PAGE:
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We’re on a Path to War

By Neal Silvester

Members of Congress were attacked last week at a practice for the traditional congressional baseball game by a madman with a gun. Louisiana Representative Steve Scalise is currently fighting for his life. The violence was only kept from being a massacre by the quick and heroic reactions of Capitol Police officers.

It seemed to be only a matter of time before the heated political rhetoric of our day boiled over into real world physical violence. Nonetheless, such moments are not only caused to mourn—they are opportunities to see the cliff’s edge we are heading for, and pull back from the brink.

This moment gave us just such an opportunity.

Some took it, and saw the other side as human beings, and reached across the aisle to try to heal the rift. The baseball game for which the representatives were practicing had previously set an attendance record of about 10,000. This year attendance reached 23,000, and both teams—both political parties—were seen praying together on the diamond before the game. It was a beautiful image. If this were our only indicator of the current political climate, one might almost think we were on the road to recovery.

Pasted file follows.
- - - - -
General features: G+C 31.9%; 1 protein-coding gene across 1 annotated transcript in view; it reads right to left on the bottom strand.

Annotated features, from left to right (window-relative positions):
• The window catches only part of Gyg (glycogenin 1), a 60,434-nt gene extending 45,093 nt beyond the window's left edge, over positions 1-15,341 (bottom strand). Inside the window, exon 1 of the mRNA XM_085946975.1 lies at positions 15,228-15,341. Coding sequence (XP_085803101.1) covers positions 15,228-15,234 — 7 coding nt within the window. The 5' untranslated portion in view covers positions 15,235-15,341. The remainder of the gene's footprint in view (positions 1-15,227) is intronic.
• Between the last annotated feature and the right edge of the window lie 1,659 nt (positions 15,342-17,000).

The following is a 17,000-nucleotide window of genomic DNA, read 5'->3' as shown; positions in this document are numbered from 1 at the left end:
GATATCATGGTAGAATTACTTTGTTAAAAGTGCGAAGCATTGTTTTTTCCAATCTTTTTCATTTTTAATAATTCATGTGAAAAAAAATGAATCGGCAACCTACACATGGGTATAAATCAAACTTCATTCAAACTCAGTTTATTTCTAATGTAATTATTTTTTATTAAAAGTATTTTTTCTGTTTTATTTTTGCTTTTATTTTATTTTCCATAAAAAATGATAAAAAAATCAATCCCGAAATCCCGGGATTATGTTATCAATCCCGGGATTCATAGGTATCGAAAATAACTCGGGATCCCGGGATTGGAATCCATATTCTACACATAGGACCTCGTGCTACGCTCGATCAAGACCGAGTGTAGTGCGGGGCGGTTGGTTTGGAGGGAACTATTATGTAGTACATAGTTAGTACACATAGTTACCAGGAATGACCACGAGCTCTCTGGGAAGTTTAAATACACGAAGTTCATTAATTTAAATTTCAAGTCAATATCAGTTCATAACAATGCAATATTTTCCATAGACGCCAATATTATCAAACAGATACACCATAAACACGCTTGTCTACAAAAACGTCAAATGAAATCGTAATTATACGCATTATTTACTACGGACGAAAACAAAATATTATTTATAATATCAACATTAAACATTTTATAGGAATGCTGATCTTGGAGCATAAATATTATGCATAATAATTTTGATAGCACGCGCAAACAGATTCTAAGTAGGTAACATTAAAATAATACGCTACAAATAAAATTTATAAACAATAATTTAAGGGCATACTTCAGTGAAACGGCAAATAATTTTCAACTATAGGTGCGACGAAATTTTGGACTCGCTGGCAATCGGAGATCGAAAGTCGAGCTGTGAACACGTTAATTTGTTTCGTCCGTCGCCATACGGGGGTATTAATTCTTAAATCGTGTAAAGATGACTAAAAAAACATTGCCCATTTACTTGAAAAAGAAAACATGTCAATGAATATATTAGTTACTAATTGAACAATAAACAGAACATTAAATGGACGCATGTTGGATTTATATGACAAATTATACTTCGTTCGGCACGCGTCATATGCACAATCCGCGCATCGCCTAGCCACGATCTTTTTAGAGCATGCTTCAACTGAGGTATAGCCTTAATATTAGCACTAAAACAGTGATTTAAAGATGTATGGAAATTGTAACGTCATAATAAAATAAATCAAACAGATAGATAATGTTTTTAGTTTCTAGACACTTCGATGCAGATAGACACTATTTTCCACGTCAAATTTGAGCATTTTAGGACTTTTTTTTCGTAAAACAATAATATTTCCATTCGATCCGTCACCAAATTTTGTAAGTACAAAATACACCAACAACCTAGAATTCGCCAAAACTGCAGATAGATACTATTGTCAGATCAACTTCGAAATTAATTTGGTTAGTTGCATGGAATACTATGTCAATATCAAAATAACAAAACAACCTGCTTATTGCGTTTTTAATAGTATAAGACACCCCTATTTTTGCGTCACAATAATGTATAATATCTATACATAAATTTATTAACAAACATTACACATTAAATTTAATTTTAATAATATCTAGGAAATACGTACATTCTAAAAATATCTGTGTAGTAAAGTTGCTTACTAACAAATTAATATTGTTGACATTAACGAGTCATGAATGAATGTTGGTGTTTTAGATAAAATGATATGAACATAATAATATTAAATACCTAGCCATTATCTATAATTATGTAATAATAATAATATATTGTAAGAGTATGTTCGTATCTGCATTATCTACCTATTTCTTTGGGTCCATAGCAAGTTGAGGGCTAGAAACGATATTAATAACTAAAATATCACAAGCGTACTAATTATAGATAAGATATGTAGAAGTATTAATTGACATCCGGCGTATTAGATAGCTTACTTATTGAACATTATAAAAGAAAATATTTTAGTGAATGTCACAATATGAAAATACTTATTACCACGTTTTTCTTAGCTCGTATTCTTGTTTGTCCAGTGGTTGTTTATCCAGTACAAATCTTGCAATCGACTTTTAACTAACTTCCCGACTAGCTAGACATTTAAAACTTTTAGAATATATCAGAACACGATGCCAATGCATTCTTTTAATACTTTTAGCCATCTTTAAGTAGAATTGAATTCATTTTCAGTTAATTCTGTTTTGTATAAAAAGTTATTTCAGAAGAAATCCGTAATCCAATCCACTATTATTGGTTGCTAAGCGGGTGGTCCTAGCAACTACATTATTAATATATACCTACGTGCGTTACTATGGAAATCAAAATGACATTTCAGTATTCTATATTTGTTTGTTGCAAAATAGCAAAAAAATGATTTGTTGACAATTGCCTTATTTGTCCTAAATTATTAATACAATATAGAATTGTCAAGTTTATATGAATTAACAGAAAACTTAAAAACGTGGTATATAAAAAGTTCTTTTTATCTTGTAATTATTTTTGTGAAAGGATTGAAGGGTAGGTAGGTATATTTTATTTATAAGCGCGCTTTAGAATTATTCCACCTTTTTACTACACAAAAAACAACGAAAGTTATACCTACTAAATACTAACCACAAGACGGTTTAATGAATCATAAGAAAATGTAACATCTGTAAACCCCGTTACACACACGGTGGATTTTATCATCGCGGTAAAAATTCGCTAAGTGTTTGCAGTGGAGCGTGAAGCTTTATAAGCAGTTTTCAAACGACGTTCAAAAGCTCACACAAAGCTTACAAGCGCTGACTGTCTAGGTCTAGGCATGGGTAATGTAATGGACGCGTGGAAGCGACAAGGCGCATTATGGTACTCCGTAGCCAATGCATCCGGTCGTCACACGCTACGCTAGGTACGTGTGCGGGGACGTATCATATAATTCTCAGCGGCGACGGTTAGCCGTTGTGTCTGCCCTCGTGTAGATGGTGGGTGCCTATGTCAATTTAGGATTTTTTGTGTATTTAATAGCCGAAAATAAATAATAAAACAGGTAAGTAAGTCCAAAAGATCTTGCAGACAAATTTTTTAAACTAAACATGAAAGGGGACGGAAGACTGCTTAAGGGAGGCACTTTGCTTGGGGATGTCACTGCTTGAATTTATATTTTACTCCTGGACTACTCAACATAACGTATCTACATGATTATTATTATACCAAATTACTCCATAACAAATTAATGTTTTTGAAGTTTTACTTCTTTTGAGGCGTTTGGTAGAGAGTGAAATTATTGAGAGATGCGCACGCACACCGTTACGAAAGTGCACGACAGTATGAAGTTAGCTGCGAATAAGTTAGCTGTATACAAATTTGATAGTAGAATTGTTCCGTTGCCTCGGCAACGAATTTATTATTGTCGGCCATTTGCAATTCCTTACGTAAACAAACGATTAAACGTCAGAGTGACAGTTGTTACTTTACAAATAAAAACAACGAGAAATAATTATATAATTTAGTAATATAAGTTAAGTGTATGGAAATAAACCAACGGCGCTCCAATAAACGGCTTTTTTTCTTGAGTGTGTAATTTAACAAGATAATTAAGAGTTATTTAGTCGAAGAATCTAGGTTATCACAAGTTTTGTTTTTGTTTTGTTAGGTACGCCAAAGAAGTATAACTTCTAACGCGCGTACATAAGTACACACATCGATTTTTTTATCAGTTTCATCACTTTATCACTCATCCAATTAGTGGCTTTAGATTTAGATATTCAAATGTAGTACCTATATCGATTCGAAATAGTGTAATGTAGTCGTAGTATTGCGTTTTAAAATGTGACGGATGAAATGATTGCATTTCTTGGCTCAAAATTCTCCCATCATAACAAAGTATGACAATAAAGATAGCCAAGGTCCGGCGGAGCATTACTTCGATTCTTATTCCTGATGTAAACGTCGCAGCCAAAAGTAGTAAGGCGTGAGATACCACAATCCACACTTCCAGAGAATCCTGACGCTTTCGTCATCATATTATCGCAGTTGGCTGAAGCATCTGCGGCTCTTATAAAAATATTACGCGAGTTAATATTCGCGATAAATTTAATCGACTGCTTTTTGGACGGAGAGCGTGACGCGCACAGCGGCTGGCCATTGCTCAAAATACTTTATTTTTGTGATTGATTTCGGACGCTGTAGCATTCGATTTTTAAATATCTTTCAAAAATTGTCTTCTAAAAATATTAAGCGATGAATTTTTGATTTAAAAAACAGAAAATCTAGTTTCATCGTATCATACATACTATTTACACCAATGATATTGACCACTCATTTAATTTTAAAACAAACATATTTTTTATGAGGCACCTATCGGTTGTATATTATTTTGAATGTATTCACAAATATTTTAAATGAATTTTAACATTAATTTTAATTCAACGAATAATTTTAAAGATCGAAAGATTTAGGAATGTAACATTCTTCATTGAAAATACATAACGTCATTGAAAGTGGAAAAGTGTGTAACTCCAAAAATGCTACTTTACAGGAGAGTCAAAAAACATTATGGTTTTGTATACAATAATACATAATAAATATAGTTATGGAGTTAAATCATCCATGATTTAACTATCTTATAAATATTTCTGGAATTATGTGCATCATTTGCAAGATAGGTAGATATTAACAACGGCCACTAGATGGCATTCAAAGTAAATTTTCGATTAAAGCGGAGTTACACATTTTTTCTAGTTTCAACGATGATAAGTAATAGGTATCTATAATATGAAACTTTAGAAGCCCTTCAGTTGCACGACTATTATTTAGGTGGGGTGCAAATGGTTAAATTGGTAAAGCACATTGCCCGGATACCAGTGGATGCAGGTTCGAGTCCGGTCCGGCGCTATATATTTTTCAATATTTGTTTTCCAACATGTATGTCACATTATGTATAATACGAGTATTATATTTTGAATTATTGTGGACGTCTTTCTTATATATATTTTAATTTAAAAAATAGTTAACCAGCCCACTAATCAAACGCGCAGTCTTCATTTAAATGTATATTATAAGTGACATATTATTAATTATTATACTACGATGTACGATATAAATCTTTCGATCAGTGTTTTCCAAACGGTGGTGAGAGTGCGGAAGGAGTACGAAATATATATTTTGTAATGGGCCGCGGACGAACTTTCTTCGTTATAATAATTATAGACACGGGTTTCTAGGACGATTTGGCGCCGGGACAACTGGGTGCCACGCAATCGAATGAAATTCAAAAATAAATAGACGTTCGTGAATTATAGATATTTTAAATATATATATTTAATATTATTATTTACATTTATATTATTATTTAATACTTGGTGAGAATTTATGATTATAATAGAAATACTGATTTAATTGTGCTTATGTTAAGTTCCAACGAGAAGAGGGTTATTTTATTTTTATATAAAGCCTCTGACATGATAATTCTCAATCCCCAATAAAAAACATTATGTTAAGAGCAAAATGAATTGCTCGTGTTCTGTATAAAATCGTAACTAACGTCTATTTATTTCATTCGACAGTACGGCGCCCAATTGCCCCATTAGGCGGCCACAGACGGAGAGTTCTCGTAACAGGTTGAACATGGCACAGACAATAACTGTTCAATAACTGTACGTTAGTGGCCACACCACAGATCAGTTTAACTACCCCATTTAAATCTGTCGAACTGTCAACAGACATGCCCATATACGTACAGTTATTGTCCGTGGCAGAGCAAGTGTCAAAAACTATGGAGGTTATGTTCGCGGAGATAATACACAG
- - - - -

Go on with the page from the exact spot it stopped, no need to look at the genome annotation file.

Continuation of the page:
But others, too many others, rejected this opportunity. Others, too many others, doubled down in their social media trenches and lobbed their explosive, vile tweets across the aisle instead of prayers and well wishes. These are they who said Rep. Scalise “got what he deserved.” That the shooter was justified in his attempts to kill him and other members of Congress. That political differences were enough reason to shed blood and spark a civil war.

Really? This is the side of compassion? Of enlightenment? Of peace and tolerance and love trumping hate?

When such virtues as those are directed only towards those whom with we already agree, they are no longer virtues. It is simply tribalism, the enemy of pluralism, that great foundational philosophy of the American experiment.

But of course, the progressive left isn’t alone in its hypocritical depravity. So many on the religious right have rejected their own gospel message of Christian peace and love, choosing instead to put a cancer of a human being who has lived his life mocking God at their head, enabling the normalization of hateful, violent rhetoric and extremist views. We have not seen such appalling hypocrisy since the people of Jerusalem chose to release Barabbas and crucify Jesus when Pilate gave them the option.

And of course, the GOP itself is throwing the weight of its tribe against America’s institutions, testing the strength of the checks and balances that keep this government under control with greater and greater animosity for them. The prospect of President Trump firing Robert Mueller as special counsel—a move urged by Trump’s sycophants in the “conservative” media—would induce an actual constitutional crisis. When the executive branch of the government seeks to outlaw all attempts to hold it accountable for possible corruption and criminality, it is as much a call to arms as we’ve ever seen in our lifetime.